Four takeaways: Corey Crawford heating up as Blackhawks extend point streak to four

Here are four takeaways from the Blackhawks' 3-1 win over the Minnesota Wild at the United Center on Sunday:

1. Blackhawks fly out of the gates

The Blackhawks couldn't have started any better against the Wild, who were on the second of a back-to-back. It was important for the Blackhawks to take advantage of that and they did.

Jonathan Toews put the Blackhawks on the board 1-0 at 8:26 of the first period after burying a pass from Patrick Kane on the power play and Brandon Saad made it 2-0 with 2:31 left after scoring on a breakaway.

"It’s nice to get a lead and I think we’ve found good ways to give up one- or two-goal leads in second periods this season, and that usually feels like a kick to the midsection," Toews said. "We did a good job of limiting the bleeding in that second period and making sure we came back hard in the third and not giving up too much."

2. Special teams battle

This will be a work in progress all season long, but the Blackhawks are slowly making strides in the special teams department. Often times it could be the deciding factor of a game, whether it's a power play goal or a penalty kill at a key time.

The Blackhawks got two power-play opportunities in the first period and capitalized on the first one. They were able to create chances and have sustained offensive zone time, registering a combined five shots on goal.

"We want to dictate when we're going to try and make our plays," coach Jeremy Colliton said. "I thought we were aggressive at the right time, we were patient at other times. We had some interchange, put them in some mismatch situations and then it's up to us to execute and I thought the guys did a great job in all three. ... We're getting better, we just got to be patient with it. It's not going to be perfect, but I see progression."

But the Wild also had their fair share of opportunities and got on the board when Zach Parise buried a Mikko Koivu pass on the power play to cut Chicago's lead to 2-1 at 7:56 of the second period, which looked similar to the Blackhawks' goal.

Most importantly, the Blackhawks killed off Brent Seabrook's penalty with 5:09 remaining in regulation.

"It was tough," Colliton said. "I thought we played quite a solid third and then all of a sudden you've got to go down five minutes to go and they also scored once against us. We did a good job, got us a couple saves, got a couple clears at the right time, so it was big. We needed the two points, obviously, and they got zero."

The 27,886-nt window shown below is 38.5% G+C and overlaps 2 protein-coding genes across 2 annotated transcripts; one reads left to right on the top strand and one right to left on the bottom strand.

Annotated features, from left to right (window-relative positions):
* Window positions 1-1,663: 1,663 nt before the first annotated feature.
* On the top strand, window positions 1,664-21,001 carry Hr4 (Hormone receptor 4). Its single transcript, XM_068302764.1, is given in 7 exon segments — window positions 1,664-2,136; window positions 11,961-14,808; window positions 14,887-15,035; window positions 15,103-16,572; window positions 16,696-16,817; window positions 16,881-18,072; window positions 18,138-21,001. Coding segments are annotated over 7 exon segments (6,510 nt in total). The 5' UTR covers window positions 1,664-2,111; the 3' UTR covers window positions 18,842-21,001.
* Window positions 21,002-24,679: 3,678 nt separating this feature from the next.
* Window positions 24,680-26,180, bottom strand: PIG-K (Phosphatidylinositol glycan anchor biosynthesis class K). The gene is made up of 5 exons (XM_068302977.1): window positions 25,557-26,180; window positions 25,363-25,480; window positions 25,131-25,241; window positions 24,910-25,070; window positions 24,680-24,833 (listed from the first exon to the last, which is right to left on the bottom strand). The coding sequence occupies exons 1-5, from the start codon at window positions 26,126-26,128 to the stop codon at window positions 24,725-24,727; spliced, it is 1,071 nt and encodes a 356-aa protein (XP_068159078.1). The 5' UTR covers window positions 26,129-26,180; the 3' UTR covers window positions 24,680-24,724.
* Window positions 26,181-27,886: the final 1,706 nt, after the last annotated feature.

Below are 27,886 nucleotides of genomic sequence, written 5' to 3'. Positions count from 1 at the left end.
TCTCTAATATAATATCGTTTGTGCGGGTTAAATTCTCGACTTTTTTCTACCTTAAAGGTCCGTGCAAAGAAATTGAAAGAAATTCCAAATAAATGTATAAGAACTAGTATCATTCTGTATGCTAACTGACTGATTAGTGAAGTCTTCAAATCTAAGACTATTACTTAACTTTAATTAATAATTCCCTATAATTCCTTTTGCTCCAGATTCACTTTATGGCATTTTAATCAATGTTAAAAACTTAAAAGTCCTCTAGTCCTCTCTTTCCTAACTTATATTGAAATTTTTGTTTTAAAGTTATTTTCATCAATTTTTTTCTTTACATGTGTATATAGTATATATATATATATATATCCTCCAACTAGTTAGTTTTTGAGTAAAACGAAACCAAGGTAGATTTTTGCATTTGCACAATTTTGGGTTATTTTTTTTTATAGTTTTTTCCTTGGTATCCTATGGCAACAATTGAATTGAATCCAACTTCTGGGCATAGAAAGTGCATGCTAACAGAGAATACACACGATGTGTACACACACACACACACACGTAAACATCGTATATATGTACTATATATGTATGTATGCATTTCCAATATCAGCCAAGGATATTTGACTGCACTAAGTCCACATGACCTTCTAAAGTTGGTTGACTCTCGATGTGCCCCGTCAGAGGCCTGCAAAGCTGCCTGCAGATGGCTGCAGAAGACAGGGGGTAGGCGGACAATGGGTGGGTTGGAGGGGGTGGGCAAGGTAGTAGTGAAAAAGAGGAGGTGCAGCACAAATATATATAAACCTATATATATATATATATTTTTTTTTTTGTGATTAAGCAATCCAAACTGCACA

3. Corey Crawford heating up

The Blackhawks are starting to see the results of their progression, going 2-0-2 in their last four games. And arguably their most important player is, too.

Crawford made a season-high 39 saves in the victory and has stopped 98 of 100 shots in his last three starts for a save percentage of .980. His save percentage was .902 in his first nine starts. Even though there was never a concern about his numbers being down, the Blackhawks are encouraged to see him getting rewarded.

"It's no secret that he's great," Colliton said. "He makes those saves that can keep you in a game or if things are going against you, he holds the fort. We got some old guys, but we got some young guys too, and they need that. They need that security blanket. It's great to see. Obviously he had a great reputation coming in. He's been everything I expected."

4. Eddie Olczyk takes "One More Shift"

On "Hockey Fights Cancer" Night, it was only fitting that the Blackhawks honored one of their own. Before calling the game in the booth, Olczyk hosted a Purple Carpet event in the atrium, honoring fans who are currently battling cancer, have lost a loved one to cancer and those who are in remission and then took the ice for "One More Shift" with the Blackhawks and lined up for the ceremonial puck drop.

Olczyk overcame stage three colon cancer last season and has been an inspiration to many, both on and off the ice.

“I do believe and we do believe as a family that our purpose in life now is to share my story, to help inspire one person that’s either in the battle, going through the battle or helping support somebody,” Olczyk said. “Maybe down the road, somebody will say my biggest impact on our community was off the ice and away from the rink, and you know what, that’s OK.

“There’s nothing like knowing people feel good and that is all a part of going through what I did, getting incredible support and couldn’t have done it by myself. Now it’s my job and my family’s job to inspire people. Even if it’s just for a day or a month. It’s always with you, whether you’re in the battle or you’re outside the chemo or you’re cancer free. That cancer will always be with you. You got to take it head on.”